There are numerous periods throughout history that can be defined by particular events and societal values singular to that specific era. Similarly, there are also many events and social values throughout history that are circular in nature and repetitively appear in multiple historical periods. The circular nature of history preserves many themes, values, beliefs, and customs that can be observed through the philosophies expressed by the economic structure and political/legal aspects prevalent within the society. These similarities and differences can frequently be noted when various aspects unique to the period are analyzed, such as the influence Northern factory workers had on the perpetuation of slavery in the South. Beginning with an examination of the historical contexts relative to the colonization of America, this discourse will examine the transition from a farming economy to an industrial society to provide a better understanding of the economic, political, and industrial aspects of slavery in the South vs. factory workers in the North.
Historical Contexts: American Colonization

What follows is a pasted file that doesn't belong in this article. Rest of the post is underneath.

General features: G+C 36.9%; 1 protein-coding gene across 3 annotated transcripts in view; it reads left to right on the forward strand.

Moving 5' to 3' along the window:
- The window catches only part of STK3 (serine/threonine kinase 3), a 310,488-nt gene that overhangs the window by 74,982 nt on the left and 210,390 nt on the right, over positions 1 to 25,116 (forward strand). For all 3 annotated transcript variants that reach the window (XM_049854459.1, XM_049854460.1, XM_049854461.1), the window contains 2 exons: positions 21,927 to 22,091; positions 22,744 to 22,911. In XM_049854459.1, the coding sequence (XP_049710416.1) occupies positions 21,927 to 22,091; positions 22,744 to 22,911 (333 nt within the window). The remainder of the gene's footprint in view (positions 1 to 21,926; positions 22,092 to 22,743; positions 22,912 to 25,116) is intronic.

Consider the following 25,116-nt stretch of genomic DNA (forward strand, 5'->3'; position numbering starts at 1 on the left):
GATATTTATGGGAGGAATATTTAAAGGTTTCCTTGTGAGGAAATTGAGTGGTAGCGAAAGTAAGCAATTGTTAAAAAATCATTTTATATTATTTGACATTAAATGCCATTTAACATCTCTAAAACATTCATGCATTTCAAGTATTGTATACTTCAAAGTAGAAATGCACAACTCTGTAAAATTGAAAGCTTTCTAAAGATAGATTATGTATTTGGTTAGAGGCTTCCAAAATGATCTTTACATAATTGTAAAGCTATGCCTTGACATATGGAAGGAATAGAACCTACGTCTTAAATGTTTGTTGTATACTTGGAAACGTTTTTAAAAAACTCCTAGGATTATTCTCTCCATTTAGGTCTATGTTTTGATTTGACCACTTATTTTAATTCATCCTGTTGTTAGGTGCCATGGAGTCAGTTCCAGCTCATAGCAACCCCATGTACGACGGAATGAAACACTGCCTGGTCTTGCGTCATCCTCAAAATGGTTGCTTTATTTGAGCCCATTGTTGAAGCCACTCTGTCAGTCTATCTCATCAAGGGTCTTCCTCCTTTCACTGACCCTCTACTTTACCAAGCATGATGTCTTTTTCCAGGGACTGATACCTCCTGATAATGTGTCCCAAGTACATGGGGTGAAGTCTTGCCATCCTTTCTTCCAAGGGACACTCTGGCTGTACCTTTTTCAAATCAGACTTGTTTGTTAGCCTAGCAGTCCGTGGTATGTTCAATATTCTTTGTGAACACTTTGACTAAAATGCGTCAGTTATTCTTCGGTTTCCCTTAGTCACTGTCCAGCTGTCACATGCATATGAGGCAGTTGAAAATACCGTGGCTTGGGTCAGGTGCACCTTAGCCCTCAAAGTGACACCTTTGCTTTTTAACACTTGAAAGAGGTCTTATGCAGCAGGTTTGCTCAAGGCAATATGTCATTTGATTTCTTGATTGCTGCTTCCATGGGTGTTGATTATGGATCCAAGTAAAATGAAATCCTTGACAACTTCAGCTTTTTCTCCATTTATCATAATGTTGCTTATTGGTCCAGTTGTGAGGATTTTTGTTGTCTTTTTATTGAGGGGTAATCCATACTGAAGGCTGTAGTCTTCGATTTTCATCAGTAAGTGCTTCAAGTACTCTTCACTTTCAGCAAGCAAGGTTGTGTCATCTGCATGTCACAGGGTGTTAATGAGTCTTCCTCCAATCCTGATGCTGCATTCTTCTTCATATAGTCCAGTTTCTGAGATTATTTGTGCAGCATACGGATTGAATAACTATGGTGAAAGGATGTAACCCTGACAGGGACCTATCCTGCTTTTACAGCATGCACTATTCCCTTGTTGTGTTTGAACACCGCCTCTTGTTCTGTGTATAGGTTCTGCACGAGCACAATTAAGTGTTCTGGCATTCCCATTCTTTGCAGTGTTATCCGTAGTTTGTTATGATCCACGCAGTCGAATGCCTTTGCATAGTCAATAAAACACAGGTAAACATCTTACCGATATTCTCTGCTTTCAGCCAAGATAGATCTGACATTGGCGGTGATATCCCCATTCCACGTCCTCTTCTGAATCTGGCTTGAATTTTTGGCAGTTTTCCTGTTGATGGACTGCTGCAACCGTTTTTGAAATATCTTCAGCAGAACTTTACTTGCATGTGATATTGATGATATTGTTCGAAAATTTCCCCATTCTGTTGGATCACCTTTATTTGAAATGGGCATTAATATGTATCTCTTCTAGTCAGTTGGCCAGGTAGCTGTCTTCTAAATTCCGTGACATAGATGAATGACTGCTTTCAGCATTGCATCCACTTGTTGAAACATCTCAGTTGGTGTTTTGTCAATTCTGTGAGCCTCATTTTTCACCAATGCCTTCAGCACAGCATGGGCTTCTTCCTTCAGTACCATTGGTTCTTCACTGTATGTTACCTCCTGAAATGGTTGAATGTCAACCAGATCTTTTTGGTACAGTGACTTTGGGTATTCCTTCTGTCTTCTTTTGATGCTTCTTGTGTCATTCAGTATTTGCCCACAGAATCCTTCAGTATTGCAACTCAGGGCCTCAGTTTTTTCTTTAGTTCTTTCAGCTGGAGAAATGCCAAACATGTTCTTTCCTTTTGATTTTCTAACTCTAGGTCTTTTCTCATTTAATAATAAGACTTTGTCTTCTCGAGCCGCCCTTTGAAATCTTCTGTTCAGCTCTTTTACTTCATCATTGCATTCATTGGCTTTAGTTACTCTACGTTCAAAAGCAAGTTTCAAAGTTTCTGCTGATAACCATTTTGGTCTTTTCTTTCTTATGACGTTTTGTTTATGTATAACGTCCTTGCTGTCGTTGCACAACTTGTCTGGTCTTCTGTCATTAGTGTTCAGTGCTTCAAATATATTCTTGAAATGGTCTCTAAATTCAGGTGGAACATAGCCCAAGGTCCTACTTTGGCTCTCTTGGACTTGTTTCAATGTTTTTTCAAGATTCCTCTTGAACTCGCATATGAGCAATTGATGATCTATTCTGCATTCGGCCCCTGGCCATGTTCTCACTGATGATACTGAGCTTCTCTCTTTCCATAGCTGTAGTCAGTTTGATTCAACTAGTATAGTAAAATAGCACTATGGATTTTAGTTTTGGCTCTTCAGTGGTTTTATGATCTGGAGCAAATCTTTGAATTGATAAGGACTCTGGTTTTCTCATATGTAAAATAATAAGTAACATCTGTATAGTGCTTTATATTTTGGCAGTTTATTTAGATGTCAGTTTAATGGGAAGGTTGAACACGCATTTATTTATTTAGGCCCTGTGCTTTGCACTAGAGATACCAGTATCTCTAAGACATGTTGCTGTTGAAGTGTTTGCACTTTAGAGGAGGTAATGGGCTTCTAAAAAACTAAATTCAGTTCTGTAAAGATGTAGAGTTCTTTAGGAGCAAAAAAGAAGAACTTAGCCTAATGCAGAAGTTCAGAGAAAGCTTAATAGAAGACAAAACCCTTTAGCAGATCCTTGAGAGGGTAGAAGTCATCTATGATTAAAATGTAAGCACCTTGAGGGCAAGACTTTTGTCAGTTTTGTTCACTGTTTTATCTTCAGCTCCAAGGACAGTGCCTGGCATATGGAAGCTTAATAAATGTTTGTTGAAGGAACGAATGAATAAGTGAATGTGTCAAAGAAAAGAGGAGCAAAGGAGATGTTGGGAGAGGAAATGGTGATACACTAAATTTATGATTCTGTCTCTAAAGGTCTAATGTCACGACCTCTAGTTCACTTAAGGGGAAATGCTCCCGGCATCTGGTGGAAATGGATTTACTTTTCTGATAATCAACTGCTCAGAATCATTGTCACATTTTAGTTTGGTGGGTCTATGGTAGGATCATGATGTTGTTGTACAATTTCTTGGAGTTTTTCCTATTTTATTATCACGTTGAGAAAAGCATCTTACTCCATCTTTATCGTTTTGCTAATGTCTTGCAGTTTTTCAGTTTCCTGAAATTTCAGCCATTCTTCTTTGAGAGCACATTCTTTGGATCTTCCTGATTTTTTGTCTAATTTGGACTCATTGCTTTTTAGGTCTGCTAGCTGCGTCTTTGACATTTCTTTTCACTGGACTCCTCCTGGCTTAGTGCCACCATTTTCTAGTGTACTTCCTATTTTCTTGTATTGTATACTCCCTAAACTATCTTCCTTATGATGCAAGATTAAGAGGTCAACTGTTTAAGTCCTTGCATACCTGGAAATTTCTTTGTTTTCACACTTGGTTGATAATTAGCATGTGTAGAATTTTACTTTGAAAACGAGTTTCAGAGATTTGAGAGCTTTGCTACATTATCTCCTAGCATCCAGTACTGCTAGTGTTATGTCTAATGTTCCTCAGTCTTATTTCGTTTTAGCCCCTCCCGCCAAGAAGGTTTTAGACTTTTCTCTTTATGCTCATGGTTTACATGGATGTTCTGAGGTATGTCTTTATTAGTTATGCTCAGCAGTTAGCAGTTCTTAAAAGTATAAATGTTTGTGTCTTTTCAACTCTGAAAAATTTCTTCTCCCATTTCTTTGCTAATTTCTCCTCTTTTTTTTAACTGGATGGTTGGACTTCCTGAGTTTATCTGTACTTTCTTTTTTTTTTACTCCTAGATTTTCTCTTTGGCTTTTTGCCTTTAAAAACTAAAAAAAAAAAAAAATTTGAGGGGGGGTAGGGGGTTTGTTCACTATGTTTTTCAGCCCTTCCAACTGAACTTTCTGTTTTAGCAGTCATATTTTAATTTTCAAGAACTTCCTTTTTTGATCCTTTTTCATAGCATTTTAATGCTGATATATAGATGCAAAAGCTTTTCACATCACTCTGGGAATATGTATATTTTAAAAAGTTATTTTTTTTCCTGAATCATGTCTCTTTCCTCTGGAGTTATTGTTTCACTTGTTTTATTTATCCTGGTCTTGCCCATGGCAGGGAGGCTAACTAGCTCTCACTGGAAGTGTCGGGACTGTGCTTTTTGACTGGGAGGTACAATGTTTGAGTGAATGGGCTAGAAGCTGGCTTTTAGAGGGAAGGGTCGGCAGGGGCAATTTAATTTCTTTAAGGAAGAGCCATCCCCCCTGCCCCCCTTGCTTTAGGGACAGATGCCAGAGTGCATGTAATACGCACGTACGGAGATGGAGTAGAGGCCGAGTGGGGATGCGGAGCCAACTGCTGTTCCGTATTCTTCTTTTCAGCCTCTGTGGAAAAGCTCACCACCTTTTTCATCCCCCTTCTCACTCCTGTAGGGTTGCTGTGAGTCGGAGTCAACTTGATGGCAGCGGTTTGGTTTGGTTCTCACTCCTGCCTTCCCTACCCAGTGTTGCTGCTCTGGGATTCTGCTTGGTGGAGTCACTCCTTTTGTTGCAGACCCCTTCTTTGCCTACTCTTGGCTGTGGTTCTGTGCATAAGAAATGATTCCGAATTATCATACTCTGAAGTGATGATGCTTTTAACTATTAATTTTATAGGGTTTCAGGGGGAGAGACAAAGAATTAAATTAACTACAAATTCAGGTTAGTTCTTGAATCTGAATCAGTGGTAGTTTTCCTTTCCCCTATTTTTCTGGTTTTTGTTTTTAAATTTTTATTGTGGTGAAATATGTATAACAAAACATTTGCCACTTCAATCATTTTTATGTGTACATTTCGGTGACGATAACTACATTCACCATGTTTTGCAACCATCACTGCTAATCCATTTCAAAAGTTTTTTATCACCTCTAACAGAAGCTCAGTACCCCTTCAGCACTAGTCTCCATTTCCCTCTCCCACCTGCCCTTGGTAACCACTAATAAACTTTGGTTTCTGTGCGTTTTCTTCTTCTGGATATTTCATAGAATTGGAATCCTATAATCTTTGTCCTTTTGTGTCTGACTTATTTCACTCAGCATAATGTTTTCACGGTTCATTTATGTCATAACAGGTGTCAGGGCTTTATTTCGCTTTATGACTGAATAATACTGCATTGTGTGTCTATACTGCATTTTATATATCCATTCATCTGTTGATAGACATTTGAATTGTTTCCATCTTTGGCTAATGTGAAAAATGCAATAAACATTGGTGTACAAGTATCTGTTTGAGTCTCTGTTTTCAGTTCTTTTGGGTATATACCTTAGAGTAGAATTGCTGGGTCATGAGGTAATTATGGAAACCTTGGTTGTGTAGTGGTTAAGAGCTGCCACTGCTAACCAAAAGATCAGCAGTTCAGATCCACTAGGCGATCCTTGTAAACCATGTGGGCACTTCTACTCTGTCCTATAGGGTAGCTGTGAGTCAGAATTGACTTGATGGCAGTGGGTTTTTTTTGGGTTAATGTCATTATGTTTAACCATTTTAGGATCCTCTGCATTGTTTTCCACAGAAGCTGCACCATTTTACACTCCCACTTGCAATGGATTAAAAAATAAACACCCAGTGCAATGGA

Colonization of America was not only accomplished by the British explorers, but also by other European powers, such as France, Spain, Portugal, and the Dutch, who explored and established colonies in this New World (Bowles 2011). The settlers from each carried the cultural diversity of their homeland to America, which became a determining factor in what region they settled in as well as what commercial products each region developed to support the new settlers. The terrain and abundance of natural resources additionally determined the types of commercial industries developed in each region. The primary factors affecting commercial trade and agriculture in colonial America included: the quality of the soil, which determined if the land could be farmed, the skills of the settlers, coastal proximity or harbor access for marine commerce, and the abundance of natural resources such as lumber and animal fur, which contributed to their inventory for trade and commerce (Berkin, et al. 2008). These aspects allowed many regions of colonial America to develop distinct commercial economies, such as the industrious trades of the North and the agricultural trades of the South, which propelled the colonies to independent economic structures.